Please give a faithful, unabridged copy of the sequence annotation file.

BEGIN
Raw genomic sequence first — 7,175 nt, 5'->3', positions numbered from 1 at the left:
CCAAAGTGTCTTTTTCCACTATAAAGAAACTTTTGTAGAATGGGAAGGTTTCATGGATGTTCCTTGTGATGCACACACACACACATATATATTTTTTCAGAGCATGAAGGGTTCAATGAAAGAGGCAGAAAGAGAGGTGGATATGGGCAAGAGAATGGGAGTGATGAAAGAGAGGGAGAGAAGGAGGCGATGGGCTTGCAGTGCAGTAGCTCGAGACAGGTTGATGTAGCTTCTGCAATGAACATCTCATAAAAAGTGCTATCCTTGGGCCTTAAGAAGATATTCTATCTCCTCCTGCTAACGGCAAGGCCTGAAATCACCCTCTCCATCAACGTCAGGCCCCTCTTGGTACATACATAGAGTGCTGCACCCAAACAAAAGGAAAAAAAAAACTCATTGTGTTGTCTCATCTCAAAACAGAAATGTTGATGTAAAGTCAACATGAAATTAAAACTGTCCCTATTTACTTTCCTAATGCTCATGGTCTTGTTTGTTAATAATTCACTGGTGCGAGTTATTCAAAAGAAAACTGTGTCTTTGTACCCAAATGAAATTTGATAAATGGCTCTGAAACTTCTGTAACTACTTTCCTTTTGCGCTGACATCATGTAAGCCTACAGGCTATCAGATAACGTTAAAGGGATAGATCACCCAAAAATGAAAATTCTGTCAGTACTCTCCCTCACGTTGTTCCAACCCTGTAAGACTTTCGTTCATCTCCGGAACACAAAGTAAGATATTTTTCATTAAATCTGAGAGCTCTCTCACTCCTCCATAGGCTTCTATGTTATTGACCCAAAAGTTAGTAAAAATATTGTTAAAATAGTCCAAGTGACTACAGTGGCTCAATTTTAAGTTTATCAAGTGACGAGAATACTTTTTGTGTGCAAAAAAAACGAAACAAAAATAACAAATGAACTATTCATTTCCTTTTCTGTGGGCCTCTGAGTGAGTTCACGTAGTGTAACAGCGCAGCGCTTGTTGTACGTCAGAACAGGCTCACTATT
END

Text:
Raw genomic sequence first — 7,175 nt, 5'->3', positions numbered from 1 at the left:
CCAAAGTGTCTTTTTCCACTATAAAGAAACTTTTGTAGAATGGGAAGGTTTCATGGATGTTCCTTGTGATGCACACACACACACATATATATTTTTTCAGAGCATGAAGGGTTCAATGAAAGAGGCAGAAAGAGAGGTGGATATGGGCAAGAGAATGGGAGTGATGAAAGAGAGGGAGAGAAGGAGGCGATGGGCTTGCAGTGCAGTAGCTCGAGACAGGTTGATGTAGCTTCTGCAATGAACATCTCATAAAAAGTGCTATCCTTGGGCCTTAAGAAGATATTCTATCTCCTCCTGCTAACGGCAAGGCCTGAAATCACCCTCTCCATCAACGTCAGGCCCCTCTTGGTACATACATAGAGTGCTGCACCCAAACAAAAGGAAAAAAAAAACTCATTGTGTTGTCTCATCTCAAAACAGAAATGTTGATGTAAAGTCAACATGAAATTAAAACTGTCCCTATTTACTTTCCTAATGCTCATGGTCTTGTTTGTTAATAATTCACTGGTGCGAGTTATTCAAAAGAAAACTGTGTCTTTGTACCCAAATGAAATTTGATAAATGGCTCTGAAACTTCTGTAACTACTTTCCTTTTGCGCTGACATCATGTAAGCCTACAGGCTATCAGATAACGTTAAAGGGATAGATCACCCAAAAATGAAAATTCTGTCAGTACTCTCCCTCACGTTGTTCCAACCCTGTAAGACTTTCGTTCATCTCCGGAACACAAAGTAAGATATTTTTCATTAAATCTGAGAGCTCTCTCACTCCTCCATAGGCTTCTATGTTATTGACCCAAAAGTTAGTAAAAATATTGTTAAAATAGTCCAAGTGACTACAGTGGCTCAATTTTAAGTTTATCAAGTGACGAGAATACTTTTTGTGTGCAAAAAAAACGAAACAAAAATAACAAATGAACTATTCATTTCCTTTTCTGTGGGCCTCTGAGTGAGTTCACGTAGTGTAACAGCGCAGCGCTTGTTGTACGTCAGAACAGGCTCACTATT